An experiment into the use of social media has shown that Twitter, an online blogging service, can act as an exceptional communication tool within academia. The study, published by the Association for Learning Technology, discovered that 'tweeting' helped develop peer support among students - with activity rising just prior to assessment deadlines or during revision for examinations.
It also helped them arrange social meetings and develop personal learning networks: students used the network when they were preparing assessed work or revising for tests, often in situations when they were physically isolated from their peers.
The researchers found Twitter to be useful as a data collection tool for assessing and recording the student experience, with a wide range of free and increasingly sophisticated online analysis tools available.
Dr Alan Cann, of the department of biology at the University of Leicester who led the study, said: "The academic departments involved were so impressed with the affordances of Twitter they have continued to use it in their pedagogic academic practices and plan to work with other bodies in the university such as the Student's Union to promote the use of Twitter as a lightweight communication channel in the coming academic year."
The researchers set up a system where students in their first term would communicate by 'tweeting.'. Prior to this, all but one had never used Twitter before while by the end, about half of those involved continued to use it.
Cann said awareness of Twitter has changed hugely over a year: "One year ago, searches for mentions of our own university on Twitter revealed little of interest. Currently, similar searches show a growing volume of conversation between existing students, often across institutional boundaries, and from prospective students commenting on perceptions of the university and higher education in general."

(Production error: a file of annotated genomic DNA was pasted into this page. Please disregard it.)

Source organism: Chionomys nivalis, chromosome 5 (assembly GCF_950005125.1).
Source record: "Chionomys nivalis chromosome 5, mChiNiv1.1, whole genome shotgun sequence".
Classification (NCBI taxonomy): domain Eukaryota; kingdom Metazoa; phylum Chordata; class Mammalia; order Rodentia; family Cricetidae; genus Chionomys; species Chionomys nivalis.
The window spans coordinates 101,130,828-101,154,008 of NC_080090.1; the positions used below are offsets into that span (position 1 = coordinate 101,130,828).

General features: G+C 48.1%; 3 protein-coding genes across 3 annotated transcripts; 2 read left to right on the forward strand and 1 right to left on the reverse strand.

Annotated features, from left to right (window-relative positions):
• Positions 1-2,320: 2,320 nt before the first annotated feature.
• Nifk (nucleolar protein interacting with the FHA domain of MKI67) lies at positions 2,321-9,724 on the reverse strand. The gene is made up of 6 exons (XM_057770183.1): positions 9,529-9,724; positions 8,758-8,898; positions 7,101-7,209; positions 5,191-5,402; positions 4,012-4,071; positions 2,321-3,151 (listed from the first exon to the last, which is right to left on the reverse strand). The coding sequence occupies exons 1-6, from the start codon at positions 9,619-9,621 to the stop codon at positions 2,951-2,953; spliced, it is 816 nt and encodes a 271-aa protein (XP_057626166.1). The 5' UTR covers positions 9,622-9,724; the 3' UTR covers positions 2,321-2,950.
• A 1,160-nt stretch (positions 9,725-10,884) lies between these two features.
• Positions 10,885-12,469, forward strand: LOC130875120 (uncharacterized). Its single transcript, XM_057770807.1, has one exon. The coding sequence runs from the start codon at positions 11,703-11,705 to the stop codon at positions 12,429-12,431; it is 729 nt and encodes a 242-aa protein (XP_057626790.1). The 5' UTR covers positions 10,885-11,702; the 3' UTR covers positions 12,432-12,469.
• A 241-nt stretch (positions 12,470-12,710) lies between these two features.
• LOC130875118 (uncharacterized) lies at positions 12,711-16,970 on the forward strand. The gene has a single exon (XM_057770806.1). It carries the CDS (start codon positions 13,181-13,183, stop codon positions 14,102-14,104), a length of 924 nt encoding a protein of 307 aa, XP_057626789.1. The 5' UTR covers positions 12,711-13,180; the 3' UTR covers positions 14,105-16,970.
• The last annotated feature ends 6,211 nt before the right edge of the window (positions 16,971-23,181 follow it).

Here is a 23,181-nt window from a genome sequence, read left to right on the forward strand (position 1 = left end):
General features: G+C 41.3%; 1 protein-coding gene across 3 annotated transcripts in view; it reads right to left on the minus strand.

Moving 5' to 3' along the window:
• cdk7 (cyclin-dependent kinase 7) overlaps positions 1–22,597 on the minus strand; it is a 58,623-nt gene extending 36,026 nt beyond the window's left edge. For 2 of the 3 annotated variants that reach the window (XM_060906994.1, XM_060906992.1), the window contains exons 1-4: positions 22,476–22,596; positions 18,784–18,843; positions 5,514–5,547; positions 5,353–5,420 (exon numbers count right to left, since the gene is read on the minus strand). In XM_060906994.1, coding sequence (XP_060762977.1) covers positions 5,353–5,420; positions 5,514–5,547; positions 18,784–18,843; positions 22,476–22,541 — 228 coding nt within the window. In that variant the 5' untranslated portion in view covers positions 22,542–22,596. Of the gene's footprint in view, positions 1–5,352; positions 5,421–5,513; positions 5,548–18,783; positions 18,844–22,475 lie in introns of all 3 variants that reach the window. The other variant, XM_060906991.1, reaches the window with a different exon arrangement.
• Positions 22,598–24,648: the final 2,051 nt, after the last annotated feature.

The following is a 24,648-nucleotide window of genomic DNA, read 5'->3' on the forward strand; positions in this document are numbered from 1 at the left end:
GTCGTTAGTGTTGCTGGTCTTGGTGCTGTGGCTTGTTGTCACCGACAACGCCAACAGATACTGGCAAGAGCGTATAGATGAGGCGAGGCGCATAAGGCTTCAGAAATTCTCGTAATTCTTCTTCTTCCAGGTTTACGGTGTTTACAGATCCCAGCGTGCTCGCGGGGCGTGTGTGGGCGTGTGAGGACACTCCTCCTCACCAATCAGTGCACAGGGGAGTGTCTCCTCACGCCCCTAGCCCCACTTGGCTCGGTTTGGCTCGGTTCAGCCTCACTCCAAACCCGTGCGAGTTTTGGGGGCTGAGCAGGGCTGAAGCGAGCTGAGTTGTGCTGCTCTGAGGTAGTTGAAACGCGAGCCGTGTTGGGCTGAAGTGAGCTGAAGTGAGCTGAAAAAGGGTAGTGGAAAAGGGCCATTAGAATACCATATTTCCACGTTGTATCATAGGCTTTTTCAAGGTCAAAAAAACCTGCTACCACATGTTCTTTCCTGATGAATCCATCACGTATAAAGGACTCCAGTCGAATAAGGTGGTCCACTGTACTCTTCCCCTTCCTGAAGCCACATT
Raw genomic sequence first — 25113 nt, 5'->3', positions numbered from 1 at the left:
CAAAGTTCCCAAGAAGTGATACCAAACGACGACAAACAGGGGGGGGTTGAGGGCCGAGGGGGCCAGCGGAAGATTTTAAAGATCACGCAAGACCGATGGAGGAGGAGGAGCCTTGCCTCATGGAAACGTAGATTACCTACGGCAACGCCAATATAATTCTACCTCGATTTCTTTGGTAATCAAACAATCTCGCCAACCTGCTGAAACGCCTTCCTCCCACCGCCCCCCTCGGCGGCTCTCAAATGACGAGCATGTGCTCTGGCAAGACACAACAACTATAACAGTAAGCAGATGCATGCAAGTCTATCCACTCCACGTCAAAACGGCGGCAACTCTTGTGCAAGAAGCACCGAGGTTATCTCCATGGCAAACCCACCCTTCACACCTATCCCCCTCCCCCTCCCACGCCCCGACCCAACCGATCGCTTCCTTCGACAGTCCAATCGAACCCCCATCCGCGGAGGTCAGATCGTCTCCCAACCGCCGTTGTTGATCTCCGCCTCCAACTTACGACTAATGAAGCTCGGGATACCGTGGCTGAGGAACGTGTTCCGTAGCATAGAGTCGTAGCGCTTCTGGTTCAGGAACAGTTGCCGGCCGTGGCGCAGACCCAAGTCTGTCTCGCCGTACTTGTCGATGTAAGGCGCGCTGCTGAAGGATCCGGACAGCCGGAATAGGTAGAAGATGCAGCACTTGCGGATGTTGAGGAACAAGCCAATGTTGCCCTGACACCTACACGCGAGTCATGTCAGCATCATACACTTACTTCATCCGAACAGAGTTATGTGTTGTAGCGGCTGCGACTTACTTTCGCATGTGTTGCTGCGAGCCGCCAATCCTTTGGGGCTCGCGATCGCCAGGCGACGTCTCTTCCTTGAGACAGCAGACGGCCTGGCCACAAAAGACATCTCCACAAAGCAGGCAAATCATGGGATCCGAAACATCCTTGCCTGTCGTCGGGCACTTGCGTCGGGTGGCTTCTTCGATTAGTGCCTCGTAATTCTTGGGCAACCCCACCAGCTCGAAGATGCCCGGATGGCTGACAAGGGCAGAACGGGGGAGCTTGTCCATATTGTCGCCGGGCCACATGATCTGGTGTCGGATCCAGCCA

The Leicester Tweets showed that students were eager to explore the benefits of Twitter and regularly updated their status, informing others about their activities: "I am in the library writing an essay for a module x ..." and "...is rather worried about the assessment tomorrow and is preparing herself for failure," using a unique hashtag code.
The tweets imply a sense of community between students. Other students following them would be able to relate to these outlooks, encouraging them to correspond with their peers.
As well as acting as a peer-support tool, Twitter was also used as a contact between students and staff. Cann said students frequently used Twitter in preference to alternative channels such as email to contact tutors to ask questions or arrange meetings.
While acknowledging that the general perception of Twitter was that it was "populated only by chattering celebrities", he found that Twitter was a "powerful personal research tool, populated by carefully selected individuals we have chosen to follow for their knowledge and insight".
Source: University World News, 22 November 2009, Issue: 102